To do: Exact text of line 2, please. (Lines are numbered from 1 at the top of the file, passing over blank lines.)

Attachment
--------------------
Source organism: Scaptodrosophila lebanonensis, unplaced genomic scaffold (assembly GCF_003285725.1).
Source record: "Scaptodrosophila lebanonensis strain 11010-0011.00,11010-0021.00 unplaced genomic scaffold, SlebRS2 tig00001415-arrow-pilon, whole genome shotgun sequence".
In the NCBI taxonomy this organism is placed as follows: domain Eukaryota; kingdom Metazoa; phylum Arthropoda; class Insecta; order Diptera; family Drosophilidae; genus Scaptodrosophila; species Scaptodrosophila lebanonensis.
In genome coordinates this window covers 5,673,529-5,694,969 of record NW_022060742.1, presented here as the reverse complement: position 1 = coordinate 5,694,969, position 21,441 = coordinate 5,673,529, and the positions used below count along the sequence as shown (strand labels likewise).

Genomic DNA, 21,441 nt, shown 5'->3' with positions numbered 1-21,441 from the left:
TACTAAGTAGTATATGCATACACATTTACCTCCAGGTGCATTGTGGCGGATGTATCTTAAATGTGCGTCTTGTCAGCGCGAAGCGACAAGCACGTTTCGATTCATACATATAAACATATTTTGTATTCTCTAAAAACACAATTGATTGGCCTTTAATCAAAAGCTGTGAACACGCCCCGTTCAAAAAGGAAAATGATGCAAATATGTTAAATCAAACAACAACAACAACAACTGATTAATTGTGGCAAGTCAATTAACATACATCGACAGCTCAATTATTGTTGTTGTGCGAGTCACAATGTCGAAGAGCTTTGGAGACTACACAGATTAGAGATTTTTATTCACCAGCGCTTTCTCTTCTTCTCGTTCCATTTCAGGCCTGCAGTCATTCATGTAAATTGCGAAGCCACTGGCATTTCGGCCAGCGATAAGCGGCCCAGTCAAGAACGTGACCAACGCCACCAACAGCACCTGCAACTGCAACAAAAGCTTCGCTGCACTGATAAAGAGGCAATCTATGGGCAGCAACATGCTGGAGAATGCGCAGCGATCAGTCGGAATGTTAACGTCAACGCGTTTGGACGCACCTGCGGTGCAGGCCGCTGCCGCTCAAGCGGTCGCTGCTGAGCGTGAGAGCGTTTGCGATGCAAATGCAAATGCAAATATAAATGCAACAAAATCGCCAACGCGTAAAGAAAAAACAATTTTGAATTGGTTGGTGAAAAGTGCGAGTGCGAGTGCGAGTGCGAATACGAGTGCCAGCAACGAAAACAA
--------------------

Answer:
Source record: "Scaptodrosophila lebanonensis strain 11010-0011.00,11010-0021.00 unplaced genomic scaffold, SlebRS2 tig00001415-arrow-pilon, whole genome shotgun sequence".